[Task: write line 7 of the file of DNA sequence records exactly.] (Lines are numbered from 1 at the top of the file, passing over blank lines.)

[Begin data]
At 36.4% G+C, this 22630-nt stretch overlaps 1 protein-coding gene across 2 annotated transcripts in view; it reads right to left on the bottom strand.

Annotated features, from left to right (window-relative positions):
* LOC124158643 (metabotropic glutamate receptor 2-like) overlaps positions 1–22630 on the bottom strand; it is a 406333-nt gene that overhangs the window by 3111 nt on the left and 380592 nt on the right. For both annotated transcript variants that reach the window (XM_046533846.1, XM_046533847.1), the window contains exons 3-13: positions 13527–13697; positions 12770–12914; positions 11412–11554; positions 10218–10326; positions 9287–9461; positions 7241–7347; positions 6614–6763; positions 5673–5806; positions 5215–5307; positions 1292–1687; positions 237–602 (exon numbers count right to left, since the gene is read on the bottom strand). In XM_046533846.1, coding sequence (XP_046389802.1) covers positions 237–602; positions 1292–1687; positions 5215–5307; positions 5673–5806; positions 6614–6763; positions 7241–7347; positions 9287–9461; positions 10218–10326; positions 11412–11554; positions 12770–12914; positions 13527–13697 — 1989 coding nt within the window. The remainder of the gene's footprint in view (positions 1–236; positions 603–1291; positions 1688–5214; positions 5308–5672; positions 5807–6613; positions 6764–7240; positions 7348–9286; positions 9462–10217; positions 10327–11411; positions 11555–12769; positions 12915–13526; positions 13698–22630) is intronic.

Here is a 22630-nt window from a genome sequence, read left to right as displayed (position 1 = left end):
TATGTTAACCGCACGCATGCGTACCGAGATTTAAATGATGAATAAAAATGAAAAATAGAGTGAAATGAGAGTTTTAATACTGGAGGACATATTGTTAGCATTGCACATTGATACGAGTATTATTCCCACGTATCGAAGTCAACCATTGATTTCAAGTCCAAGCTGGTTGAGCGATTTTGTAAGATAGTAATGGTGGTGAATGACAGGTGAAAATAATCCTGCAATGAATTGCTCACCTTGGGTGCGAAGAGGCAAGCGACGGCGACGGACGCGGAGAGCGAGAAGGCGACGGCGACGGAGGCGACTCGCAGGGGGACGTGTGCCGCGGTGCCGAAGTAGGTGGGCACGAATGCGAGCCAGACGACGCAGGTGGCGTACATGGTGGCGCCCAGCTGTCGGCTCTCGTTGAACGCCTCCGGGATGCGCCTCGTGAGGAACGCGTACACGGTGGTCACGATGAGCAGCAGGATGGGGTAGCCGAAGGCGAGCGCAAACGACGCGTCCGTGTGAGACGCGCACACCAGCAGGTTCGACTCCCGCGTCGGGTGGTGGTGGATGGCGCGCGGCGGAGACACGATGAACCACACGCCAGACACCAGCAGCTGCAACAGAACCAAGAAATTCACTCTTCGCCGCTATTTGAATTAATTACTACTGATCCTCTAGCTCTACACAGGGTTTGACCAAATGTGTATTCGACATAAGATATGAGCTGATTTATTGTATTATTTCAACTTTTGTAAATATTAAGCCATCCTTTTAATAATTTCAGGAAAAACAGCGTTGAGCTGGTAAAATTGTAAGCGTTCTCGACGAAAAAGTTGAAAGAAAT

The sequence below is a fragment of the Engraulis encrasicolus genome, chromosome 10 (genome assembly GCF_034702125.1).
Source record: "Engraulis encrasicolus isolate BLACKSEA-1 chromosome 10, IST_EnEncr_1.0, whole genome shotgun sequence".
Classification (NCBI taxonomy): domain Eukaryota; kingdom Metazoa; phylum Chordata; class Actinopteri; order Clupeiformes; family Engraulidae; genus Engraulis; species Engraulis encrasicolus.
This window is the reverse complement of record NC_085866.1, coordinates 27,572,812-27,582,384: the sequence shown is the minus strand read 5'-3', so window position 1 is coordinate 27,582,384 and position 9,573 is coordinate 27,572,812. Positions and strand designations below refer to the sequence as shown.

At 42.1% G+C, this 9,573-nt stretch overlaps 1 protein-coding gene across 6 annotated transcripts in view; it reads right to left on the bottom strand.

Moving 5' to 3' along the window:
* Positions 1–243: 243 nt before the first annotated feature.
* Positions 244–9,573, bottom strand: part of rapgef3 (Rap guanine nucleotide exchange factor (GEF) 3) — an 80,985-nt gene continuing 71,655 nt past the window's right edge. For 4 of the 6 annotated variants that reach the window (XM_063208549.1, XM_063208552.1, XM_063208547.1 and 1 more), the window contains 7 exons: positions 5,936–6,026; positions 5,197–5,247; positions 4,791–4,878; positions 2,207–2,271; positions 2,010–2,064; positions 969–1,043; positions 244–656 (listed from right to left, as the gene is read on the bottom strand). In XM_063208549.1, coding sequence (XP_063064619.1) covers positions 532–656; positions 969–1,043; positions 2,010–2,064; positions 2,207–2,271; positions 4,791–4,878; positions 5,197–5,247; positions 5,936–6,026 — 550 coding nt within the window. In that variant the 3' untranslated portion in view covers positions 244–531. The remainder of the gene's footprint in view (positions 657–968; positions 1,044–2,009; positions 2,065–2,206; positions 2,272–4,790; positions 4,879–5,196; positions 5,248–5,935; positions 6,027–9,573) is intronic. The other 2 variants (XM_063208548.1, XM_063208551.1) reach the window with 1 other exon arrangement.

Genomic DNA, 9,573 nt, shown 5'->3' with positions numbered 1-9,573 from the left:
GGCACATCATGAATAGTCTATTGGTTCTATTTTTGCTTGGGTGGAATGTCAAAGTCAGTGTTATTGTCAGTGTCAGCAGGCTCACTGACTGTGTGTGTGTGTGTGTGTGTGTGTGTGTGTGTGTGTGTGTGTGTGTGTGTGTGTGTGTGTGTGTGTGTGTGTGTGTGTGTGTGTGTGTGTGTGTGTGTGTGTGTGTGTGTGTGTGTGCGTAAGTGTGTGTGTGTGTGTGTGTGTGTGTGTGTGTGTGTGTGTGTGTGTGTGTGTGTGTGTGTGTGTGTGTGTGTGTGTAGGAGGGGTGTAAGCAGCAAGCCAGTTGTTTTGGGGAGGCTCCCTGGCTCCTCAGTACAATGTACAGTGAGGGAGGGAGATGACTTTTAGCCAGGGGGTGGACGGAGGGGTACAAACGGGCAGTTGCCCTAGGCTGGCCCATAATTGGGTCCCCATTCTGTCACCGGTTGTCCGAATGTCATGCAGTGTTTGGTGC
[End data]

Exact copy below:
Source record: "Engraulis encrasicolus isolate BLACKSEA-1 chromosome 10, IST_EnEncr_1.0, whole genome shotgun sequence".